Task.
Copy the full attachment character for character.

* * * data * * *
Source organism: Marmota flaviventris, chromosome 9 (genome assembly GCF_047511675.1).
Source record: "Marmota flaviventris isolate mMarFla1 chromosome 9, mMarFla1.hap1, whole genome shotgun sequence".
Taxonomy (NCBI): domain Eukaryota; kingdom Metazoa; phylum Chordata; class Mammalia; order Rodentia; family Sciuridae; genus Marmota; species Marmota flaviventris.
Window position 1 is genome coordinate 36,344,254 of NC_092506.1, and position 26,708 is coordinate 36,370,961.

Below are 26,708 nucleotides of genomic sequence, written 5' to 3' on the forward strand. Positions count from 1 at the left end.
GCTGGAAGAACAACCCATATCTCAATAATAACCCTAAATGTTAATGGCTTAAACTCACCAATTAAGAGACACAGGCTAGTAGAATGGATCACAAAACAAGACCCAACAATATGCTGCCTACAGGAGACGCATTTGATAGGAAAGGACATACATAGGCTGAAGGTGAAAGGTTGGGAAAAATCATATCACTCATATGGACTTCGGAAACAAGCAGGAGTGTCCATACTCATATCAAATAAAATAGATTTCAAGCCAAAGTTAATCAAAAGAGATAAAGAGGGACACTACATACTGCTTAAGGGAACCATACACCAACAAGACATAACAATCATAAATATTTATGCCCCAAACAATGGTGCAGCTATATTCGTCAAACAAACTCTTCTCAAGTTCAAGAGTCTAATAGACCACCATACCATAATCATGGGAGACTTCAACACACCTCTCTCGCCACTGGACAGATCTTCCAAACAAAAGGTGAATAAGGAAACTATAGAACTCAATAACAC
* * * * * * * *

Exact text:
Source organism: Marmota flaviventris, chromosome 9 (genome assembly GCF_047511675.1).
Source record: "Marmota flaviventris isolate mMarFla1 chromosome 9, mMarFla1.hap1, whole genome shotgun sequence".
Taxonomy (NCBI): domain Eukaryota; kingdom Metazoa; phylum Chordata; class Mammalia; order Rodentia; family Sciuridae; genus Marmota; species Marmota flaviventris.
Window position 1 is genome coordinate 36,344,254 of NC_092506.1, and position 26,708 is coordinate 36,370,961.

Below are 26,708 nucleotides of genomic sequence, written 5' to 3' on the forward strand. Positions count from 1 at the left end.
GCTGGAAGAACAACCCATATCTCAATAATAACCCTAAATGTTAATGGCTTAAACTCACCAATTAAGAGACACAGGCTAGTAGAATGGATCACAAAACAAGACCCAACAATATGCTGCCTACAGGAGACGCATTTGATAGGAAAGGACATACATAGGCTGAAGGTGAAAGGTTGGGAAAAATCATATCACTCATATGGACTTCGGAAACAAGCAGGAGTGTCCATACTCATATCAAATAAAATAGATTTCAAGCCAAAGTTAATCAAAAGAGATAAAGAGGGACACTACATACTGCTTAAGGGAACCATACACCAACAAGACATAACAATCATAAATATTTATGCCCCAAACAATGGTGCAGCTATATTCGTCAAACAAACTCTTCTCAAGTTCAAGAGTCTAATAGACCACCATACCATAATCATGGGAGACTTCAACACACCTCTCTCGCCACTGGACAGATCTTCCAAACAAAAGGTGAATAAGGAAACTATAGAACTCAATAACAC